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Archives:The Computer Pioneers: The Whirlwind Computer

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<p>This archival footage of an unfinished documentary produced by Richard Solomon chronicles the development of the Whirlwind computer at MIT in the late 1940s into the early 1950s.&nbsp; The United States Navy approached MIT about building a computer to power a flight simulator to train pilots during World War II.&nbsp; This computer, which would come to be known as the Whirlwind computer, was completed and put online in 1951.&nbsp; The Navy lost interest with it after a few years, but the United States Air Force was intrigued by the Whirlwind's capability to aid in ground controlled interception of aircraft and took over the project in the mid-1950s.</p>
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<p>This archival footage of an unfinished documentary produced by Richard Solomon chronicles the development of the Whirlwind computer at MIT in the late 1940s into the early 1950s. The United States Navy approached MIT about building a computer to power a flight simulator to train pilots during World War II. This computer, which would come to be known as the Whirlwind computer, was completed and put online in 1951. The Navy lost interest with it after a few years, but the United States Air Force was intrigued by the Whirlwind's capability to aid in ground controlled interception of aircraft and took over the project in the mid-1950s.</p>
  
<p>The Whirlwind computer is noted for several things.&nbsp; The development of the Whirlwind under the United States Air Force was crucial to the development of the SAGE air defense system.&nbsp; Additionally, Whirlwind was the first computer to operate in real-time and use a video display.&nbsp; The Whirlwind also indirectly played a part in the development of microcomputers in the 1960s.</p>
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<p>The Whirlwind computer is noted for several things. The development of the Whirlwind under the United States Air Force was crucial to the development of the SAGE air defense system. Additionally, Whirlwind was the first computer to operate in real-time and use a video display. The Whirlwind also indirectly played a part in the development of microcomputers in the 1960s.</p>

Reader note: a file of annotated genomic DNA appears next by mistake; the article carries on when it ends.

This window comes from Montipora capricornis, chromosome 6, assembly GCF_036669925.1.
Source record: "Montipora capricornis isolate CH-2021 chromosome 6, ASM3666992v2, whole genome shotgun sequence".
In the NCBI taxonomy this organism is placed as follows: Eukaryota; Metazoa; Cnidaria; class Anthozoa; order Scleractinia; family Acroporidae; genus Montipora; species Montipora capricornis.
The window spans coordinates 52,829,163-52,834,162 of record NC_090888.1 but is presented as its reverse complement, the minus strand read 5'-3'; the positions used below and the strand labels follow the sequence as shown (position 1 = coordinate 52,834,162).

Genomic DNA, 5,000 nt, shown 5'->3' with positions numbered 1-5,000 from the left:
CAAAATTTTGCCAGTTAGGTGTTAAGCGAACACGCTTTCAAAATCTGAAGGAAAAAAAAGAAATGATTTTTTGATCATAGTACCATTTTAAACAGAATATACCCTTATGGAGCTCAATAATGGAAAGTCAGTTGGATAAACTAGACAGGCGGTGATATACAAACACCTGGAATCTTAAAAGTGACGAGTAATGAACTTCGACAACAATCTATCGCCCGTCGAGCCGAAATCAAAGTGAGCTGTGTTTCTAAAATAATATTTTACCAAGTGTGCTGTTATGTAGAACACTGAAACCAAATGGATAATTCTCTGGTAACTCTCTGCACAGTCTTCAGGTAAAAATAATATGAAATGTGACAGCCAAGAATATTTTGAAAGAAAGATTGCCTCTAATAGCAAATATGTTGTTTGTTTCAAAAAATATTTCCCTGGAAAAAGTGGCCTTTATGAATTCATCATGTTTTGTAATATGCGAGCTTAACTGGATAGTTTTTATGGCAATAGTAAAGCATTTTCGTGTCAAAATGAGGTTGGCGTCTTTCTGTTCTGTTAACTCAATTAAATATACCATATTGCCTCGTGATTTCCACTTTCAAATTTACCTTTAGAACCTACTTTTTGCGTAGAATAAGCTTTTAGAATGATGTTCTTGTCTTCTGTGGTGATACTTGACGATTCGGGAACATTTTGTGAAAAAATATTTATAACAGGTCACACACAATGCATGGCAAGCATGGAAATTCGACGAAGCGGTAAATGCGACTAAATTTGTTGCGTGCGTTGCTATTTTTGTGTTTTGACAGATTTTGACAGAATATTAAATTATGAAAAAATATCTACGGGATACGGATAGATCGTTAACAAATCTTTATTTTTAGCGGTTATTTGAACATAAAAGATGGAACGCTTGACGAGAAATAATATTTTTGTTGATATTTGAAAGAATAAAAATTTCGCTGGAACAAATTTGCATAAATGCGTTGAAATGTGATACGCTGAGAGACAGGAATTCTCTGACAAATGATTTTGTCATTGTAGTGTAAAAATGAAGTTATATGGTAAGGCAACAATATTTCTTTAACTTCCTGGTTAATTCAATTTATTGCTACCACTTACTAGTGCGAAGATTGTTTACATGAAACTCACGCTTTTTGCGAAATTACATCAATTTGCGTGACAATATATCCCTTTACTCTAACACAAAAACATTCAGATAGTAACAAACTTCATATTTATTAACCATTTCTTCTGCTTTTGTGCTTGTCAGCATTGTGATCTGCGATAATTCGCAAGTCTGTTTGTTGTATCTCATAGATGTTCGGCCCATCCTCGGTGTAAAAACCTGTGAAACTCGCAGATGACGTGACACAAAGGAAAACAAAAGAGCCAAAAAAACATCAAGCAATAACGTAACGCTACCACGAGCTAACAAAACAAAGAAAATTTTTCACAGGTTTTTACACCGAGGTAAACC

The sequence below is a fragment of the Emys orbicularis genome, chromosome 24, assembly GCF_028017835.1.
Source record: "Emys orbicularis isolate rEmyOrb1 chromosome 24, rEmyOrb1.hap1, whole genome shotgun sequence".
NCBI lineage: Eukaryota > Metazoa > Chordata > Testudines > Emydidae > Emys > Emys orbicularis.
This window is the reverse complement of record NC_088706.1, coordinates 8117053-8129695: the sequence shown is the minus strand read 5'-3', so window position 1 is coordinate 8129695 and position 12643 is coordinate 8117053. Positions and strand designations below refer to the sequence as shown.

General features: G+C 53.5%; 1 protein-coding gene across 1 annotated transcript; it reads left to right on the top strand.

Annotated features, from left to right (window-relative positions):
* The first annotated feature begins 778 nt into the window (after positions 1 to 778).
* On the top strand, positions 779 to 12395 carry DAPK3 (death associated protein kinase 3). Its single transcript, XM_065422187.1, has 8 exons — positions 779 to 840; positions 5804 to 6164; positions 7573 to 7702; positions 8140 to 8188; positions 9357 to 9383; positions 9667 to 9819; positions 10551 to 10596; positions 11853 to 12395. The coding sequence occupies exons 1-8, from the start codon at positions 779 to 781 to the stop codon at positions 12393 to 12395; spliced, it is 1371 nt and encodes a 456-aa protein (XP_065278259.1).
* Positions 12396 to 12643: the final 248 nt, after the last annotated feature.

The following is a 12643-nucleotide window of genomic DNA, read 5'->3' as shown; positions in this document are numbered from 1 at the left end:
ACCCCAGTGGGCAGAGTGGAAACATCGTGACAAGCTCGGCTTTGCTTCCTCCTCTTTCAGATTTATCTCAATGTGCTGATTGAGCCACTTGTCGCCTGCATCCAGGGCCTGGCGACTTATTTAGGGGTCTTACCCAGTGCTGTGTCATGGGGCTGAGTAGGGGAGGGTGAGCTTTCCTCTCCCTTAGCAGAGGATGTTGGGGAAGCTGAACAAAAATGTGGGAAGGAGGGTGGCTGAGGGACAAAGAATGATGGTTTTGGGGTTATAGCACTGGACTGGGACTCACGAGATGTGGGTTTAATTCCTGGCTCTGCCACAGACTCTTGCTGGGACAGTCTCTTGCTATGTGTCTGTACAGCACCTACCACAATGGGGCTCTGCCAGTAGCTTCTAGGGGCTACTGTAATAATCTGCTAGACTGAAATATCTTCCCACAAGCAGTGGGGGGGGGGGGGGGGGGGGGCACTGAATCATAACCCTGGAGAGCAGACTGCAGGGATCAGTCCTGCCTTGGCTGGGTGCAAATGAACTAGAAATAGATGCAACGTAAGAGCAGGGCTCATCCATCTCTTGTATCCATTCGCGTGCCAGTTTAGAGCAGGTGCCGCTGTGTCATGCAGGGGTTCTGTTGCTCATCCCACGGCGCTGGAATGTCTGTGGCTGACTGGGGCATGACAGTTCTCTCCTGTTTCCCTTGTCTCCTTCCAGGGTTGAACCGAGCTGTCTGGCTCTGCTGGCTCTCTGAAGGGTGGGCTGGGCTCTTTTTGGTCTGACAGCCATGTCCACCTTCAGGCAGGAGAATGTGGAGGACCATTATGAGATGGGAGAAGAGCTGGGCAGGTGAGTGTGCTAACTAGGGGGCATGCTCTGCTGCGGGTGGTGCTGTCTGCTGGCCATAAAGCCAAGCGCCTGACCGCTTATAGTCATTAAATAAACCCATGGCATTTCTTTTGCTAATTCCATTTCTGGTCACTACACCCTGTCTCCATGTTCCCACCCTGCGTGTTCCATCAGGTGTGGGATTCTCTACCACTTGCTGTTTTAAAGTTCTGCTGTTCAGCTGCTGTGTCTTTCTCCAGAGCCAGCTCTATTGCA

<p>This series of videos contains discussions by several key members of the Whirlwind development team including [http://www.ieeeghn.org/wiki/index.php/Jay_W._Forrester Jay Forrester], Perry Crawford, James Killian, Norman H. Taylor, Charles Adams, Dean Arden, J.T. Gilmore, Hal Laning, Robert Everett, and Robert Taylor.</p>
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<p>This series of videos contains discussions by several key members of the Whirlwind development team including [[Jay W. Forrester|Jay Forrester]], Perry Crawford, [[James R. Killian, or how Sputnik paid for college educations|James Killian]], Norman H. Taylor, Charles Adams, Dean Arden, J.T. Gilmore, Hal Laning, Robert Everett, and Robert Taylor.</p>
  
<p>[http://www.ieeeghn.org/wiki/index.php/Image:04.14.1983_Tape_5.flv Segment 1] - April 14, 1983, Perry Crawford, Charles Adams, Dean Arden, J.T. Gilmore, and Hal Laning</p>
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<p>[[Archives:The Computer Pioneers: The Whirlwind Computer, segment 1|Segment 1]] - April 14, 1983, Perry Crawford, Charles Adams, Dean Arden, J.T. Gilmore, and Hal Laning</p>
  
<p>[http://www.ieeeghn.org/wiki/index.php/Image:05.06.1983_Whirlwind-Forrester%2C_Killian%2C_Crawford%2C_Taylor.flv Segment 2] - May 6, 1983, [http://www.ieeeghn.org/wiki/index.php/Jay_W._Forrester Jay Forrester], Perry Crawford, James Killian, and Norman H. Taylor</p>
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<p>[[Archives:The Computer Pioneers: The Whirlwind Computer, segment 2|Segment 2]] - May 6, 1983, Perry Crawford, James Killian, [[Jay W. Forrester|Jay Forrester]], Robert Everett, and Robert Taylor.</p>